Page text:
Radio Recaps: StartUp Podcast Ep. 6, “How to Value Your Start Up”

start upNarrative non-fiction audio is the wave of the future. Like millions of you, I’m hooked on Serial, Sarah Koenig’s “true detective”-type show where she re-examines a closed case from 1999 one piece at a time, and Start Up, NPR veteran Alex Blumberg’s attempt to create and finance a new, audio-oriented media company. Though I’d love to recap both of them, Start Up is definitely more relevant to our official interests here at the Billfold.

We’re starting with the most recent episode, #6, which is available for free on iTunes and elsewhere. Join us in discussing Alex’s progress as he liveblogs his triumphs and failures in getting his venture off the ground.

Previously, on StartUp: Alex Blumberg, of Planet Money and This American Life, decides to leave his job and strike out on his own. After some stumbles in generating FOMO among potential backers, he gets a business partner — MBA Matt Lieber — and hits his stride. In Episode 5, possibly the most entertaining of the bunch, the two men choose a name. They consider mundane descriptors as well as terrible Esperanto options that Alex’s wife Nazanin, reliably the voice of reason, snorts at, before they settle on [drumroll, please] … Gimlet Media.

Now, in Ep 6, Gimlet Media needs more investors. Alex and Matt have decided to value their still-imaginary company at $10 million. Why? Why not?

“Boring investments provide boring returns,” says Alex. “So now that things are slowly getting better, a lot of the money that was invested in safe but boring things is looking for something more exciting.” Like start ups, even / especially the risky ones. More and more start ups are valuing themselves highly, perhaps too highly; as Alex acknowledges, the whole Silicon Valley situation is a bubble. Still, at this point, naming a figure like $10 million is basically just keeping up with traffic.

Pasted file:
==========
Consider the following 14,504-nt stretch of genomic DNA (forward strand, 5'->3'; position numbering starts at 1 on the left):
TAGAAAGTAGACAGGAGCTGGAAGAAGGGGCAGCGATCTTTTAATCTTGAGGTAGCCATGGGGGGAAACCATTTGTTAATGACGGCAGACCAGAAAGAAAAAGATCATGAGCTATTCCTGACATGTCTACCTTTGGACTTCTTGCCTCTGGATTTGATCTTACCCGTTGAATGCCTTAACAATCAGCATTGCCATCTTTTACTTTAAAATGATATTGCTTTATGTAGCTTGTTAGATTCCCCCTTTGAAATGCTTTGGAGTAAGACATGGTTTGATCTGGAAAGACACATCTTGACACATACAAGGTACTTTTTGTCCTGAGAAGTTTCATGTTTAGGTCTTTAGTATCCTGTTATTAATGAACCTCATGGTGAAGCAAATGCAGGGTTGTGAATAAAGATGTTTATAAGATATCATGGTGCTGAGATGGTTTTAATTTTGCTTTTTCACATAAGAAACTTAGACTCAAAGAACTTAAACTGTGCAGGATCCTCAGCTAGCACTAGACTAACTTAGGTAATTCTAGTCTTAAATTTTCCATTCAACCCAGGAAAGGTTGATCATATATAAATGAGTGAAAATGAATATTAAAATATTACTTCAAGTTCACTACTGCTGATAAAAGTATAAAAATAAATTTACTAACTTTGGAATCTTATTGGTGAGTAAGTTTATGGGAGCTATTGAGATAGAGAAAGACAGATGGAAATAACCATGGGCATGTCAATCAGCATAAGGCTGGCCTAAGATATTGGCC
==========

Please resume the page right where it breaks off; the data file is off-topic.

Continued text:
Of course, you still need a story. The story you tell about yourself has to match your ambition and it has to convince other people, who might be telling themselves a different story about you. Those competing narratives might very well clash, like gladiators or the daemons from The Golden Compass, so yours needs to be as strong, coherent, and well-thought-out as possible in order to win.

The episode starts with Alex showing Nazanin the written promise of $100,000 from an investor. Nazanin bursts out laughing and then half-whispers, like, do people ever just run away with these funds? The temptation must be so great. It’s a strong moment, one that captures the giddiness of real, middle-class people coming in contact for the first time with unreal amounts of money. They return to that moment at the end of the show, when Alex checks the bank account and goes goggly-eyed at the seven figures there.

How did they get to seven figures? Well, first some more angel investors, all men btw, hem and haw over whether Alex has overvalued his company. They voice concerns about Alex. What is he, an artist or an entrepreneur? Some kind of hybrid? “If I was an artist masquerading as an entrepreneur, could that be profitable?” Alex asks, summarizing their thinking. In the end, the rich dudes vote Yea and give him their dough.

Money begets money. So does exposure. #6 is the first episode that discusses, on a meta level, the effect the podcast — created to document but also promote the fledgling venture — has on the venture itself. The podcast’s first episode doesn’t exactly portray Alex as a conquering hero; he flails, he fumbles, he doubts. Still, after hearing him on the radio, introduced by and supported by Ira Glass, rich men — including the founder of Tumblr, who’s never invested in anything before and luckily happens to have $150,000 hanging around — line up to put bags with dollar signs on Alex’s lap.

You can hear the awe, the glee but also the undercurrent of wtf?, in Alex’s voice as he talks about his success with Nazanin. Should they should grab the cash and run? “They’ll never find us,” they assure each other, melting down into giggles.

Episode Grade: B/B+. A good mixture of Business 101 info, presented well, with engaging personal stuff; a little bit of “will they or won’t they?” funder drama, although not too much, and a happy ending. Will next week present more tension or suspense? Join us next week as we discuss!

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